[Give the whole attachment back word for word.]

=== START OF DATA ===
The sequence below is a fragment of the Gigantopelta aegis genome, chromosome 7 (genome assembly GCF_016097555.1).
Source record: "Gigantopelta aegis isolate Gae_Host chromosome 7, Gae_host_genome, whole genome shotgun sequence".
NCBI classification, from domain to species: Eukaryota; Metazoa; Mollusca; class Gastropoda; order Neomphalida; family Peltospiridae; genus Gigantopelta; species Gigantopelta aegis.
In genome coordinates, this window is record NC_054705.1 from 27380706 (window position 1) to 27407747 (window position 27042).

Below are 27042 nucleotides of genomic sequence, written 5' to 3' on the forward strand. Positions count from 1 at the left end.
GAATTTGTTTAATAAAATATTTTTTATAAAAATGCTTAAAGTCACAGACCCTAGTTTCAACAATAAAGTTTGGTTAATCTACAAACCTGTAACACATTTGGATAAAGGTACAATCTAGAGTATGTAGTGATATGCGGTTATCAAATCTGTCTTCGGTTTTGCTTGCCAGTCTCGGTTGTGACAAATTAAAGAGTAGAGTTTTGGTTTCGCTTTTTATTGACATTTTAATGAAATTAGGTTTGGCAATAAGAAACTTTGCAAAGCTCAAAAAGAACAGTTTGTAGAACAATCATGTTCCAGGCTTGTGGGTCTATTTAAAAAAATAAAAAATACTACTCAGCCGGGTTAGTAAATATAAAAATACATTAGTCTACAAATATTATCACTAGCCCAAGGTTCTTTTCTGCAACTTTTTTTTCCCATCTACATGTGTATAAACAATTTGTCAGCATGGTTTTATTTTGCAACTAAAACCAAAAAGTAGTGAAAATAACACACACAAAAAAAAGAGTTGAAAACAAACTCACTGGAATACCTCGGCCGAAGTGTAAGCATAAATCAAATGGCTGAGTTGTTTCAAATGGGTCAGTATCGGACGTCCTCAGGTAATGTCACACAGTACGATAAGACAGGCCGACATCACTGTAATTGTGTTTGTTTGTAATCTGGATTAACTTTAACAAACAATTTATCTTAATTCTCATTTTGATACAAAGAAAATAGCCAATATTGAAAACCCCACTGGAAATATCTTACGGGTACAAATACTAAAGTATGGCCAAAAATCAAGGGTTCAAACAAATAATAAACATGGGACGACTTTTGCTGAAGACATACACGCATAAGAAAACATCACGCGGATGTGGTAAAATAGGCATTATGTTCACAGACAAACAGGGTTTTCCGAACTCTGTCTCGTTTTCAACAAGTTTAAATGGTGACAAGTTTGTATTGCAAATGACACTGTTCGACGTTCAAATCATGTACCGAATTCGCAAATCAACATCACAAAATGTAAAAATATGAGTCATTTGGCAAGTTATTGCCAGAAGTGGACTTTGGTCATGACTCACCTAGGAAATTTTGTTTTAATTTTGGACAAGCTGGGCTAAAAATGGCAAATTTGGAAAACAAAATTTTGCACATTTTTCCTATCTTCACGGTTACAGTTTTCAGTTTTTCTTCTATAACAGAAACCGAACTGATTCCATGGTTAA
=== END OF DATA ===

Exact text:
The sequence below is a fragment of the Gigantopelta aegis genome, chromosome 7 (genome assembly GCF_016097555.1).
Source record: "Gigantopelta aegis isolate Gae_Host chromosome 7, Gae_host_genome, whole genome shotgun sequence".
NCBI classification, from domain to species: Eukaryota; Metazoa; Mollusca; class Gastropoda; order Neomphalida; family Peltospiridae; genus Gigantopelta; species Gigantopelta aegis.
In genome coordinates, this window is record NC_054705.1 from 27380706 (window position 1) to 27407747 (window position 27042).

Below are 27042 nucleotides of genomic sequence, written 5' to 3' on the forward strand. Positions count from 1 at the left end.
GAATTTGTTTAATAAAATATTTTTTATAAAAATGCTTAAAGTCACAGACCCTAGTTTCAACAATAAAGTTTGGTTAATCTACAAACCTGTAACACATTTGGATAAAGGTACAATCTAGAGTATGTAGTGATATGCGGTTATCAAATCTGTCTTCGGTTTTGCTTGCCAGTCTCGGTTGTGACAAATTAAAGAGTAGAGTTTTGGTTTCGCTTTTTATTGACATTTTAATGAAATTAGGTTTGGCAATAAGAAACTTTGCAAAGCTCAAAAAGAACAGTTTGTAGAACAATCATGTTCCAGGCTTGTGGGTCTATTTAAAAAAATAAAAAATACTACTCAGCCGGGTTAGTAAATATAAAAATACATTAGTCTACAAATATTATCACTAGCCCAAGGTTCTTTTCTGCAACTTTTTTTTCCCATCTACATGTGTATAAACAATTTGTCAGCATGGTTTTATTTTGCAACTAAAACCAAAAAGTAGTGAAAATAACACACACAAAAAAAAGAGTTGAAAACAAACTCACTGGAATACCTCGGCCGAAGTGTAAGCATAAATCAAATGGCTGAGTTGTTTCAAATGGGTCAGTATCGGACGTCCTCAGGTAATGTCACACAGTACGATAAGACAGGCCGACATCACTGTAATTGTGTTTGTTTGTAATCTGGATTAACTTTAACAAACAATTTATCTTAATTCTCATTTTGATACAAAGAAAATAGCCAATATTGAAAACCCCACTGGAAATATCTTACGGGTACAAATACTAAAGTATGGCCAAAAATCAAGGGTTCAAACAAATAATAAACATGGGACGACTTTTGCTGAAGACATACACGCATAAGAAAACATCACGCGGATGTGGTAAAATAGGCATTATGTTCACAGACAAACAGGGTTTTCCGAACTCTGTCTCGTTTTCAACAAGTTTAAATGGTGACAAGTTTGTATTGCAAATGACACTGTTCGACGTTCAAATCATGTACCGAATTCGCAAATCAACATCACAAAATGTAAAAATATGAGTCATTTGGCAAGTTATTGCCAGAAGTGGACTTTGGTCATGACTCACCTAGGAAATTTTGTTTTAATTTTGGACAAGCTGGGCTAAAAATGGCAAATTTGGAAAACAAAATTTTGCACATTTTTCCTATCTTCACGGTTACAGTTTTCAGTTTTTCTTCTATAACAGAAACCGAACTGATTCCATGGTTAA